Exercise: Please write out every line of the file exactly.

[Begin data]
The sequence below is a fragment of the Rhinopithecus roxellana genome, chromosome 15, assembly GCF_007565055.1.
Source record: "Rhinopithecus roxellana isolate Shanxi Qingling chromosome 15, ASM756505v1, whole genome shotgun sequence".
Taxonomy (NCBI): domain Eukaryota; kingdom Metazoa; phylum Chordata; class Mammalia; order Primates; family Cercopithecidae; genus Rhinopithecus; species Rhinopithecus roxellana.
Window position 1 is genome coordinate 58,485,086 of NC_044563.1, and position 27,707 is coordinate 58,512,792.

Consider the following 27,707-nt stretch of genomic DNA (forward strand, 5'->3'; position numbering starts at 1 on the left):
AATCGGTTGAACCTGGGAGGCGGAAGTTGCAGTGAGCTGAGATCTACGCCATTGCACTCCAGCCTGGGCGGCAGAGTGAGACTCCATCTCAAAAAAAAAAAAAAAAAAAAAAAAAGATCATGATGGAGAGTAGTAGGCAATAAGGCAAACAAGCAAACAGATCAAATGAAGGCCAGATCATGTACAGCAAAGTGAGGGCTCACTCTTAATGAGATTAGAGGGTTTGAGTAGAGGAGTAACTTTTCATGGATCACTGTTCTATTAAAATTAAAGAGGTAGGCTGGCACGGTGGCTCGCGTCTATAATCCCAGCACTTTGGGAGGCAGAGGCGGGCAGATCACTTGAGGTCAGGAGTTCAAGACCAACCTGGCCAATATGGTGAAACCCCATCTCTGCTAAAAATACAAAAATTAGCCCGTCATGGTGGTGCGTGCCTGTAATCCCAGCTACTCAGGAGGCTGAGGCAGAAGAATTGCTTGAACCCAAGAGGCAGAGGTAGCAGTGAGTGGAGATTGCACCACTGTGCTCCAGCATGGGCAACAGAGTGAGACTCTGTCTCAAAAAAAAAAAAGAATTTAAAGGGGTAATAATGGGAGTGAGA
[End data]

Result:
The sequence below is a fragment of the Rhinopithecus roxellana genome, chromosome 15, assembly GCF_007565055.1.
Source record: "Rhinopithecus roxellana isolate Shanxi Qingling chromosome 15, ASM756505v1, whole genome shotgun sequence".
Taxonomy (NCBI): domain Eukaryota; kingdom Metazoa; phylum Chordata; class Mammalia; order Primates; family Cercopithecidae; genus Rhinopithecus; species Rhinopithecus roxellana.
Window position 1 is genome coordinate 58,485,086 of NC_044563.1, and position 27,707 is coordinate 58,512,792.

Consider the following 27,707-nt stretch of genomic DNA (forward strand, 5'->3'; position numbering starts at 1 on the left):
AATCGGTTGAACCTGGGAGGCGGAAGTTGCAGTGAGCTGAGATCTACGCCATTGCACTCCAGCCTGGGCGGCAGAGTGAGACTCCATCTCAAAAAAAAAAAAAAAAAAAAAAAAAGATCATGATGGAGAGTAGTAGGCAATAAGGCAAACAAGCAAACAGATCAAATGAAGGCCAGATCATGTACAGCAAAGTGAGGGCTCACTCTTAATGAGATTAGAGGGTTTGAGTAGAGGAGTAACTTTTCATGGATCACTGTTCTATTAAAATTAAAGAGGTAGGCTGGCACGGTGGCTCGCGTCTATAATCCCAGCACTTTGGGAGGCAGAGGCGGGCAGATCACTTGAGGTCAGGAGTTCAAGACCAACCTGGCCAATATGGTGAAACCCCATCTCTGCTAAAAATACAAAAATTAGCCCGTCATGGTGGTGCGTGCCTGTAATCCCAGCTACTCAGGAGGCTGAGGCAGAAGAATTGCTTGAACCCAAGAGGCAGAGGTAGCAGTGAGTGGAGATTGCACCACTGTGCTCCAGCATGGGCAACAGAGTGAGACTCTGTCTCAAAAAAAAAAAAGAATTTAAAGGGGTAATAATGGGAGTGAGA